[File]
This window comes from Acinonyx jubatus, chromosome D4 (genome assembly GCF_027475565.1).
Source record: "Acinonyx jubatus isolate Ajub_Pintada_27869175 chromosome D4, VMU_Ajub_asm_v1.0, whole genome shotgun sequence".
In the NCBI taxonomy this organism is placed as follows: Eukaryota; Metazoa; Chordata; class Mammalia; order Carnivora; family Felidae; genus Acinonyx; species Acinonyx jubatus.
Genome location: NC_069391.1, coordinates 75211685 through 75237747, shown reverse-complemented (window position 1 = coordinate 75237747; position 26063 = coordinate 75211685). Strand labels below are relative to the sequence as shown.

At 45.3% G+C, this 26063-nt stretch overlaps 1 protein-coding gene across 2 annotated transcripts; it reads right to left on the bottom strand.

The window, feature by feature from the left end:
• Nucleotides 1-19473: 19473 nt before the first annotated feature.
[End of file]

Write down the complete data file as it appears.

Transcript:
This window comes from Acinonyx jubatus, chromosome D4 (genome assembly GCF_027475565.1).
Source record: "Acinonyx jubatus isolate Ajub_Pintada_27869175 chromosome D4, VMU_Ajub_asm_v1.0, whole genome shotgun sequence".
In the NCBI taxonomy this organism is placed as follows: Eukaryota; Metazoa; Chordata; class Mammalia; order Carnivora; family Felidae; genus Acinonyx; species Acinonyx jubatus.
Genome location: NC_069391.1, coordinates 75211685 through 75237747, shown reverse-complemented (window position 1 = coordinate 75237747; position 26063 = coordinate 75211685). Strand labels below are relative to the sequence as shown.

At 45.3% G+C, this 26063-nt stretch overlaps 1 protein-coding gene across 2 annotated transcripts; it reads right to left on the bottom strand.

The window, feature by feature from the left end:
• Nucleotides 1-19473: 19473 nt before the first annotated feature.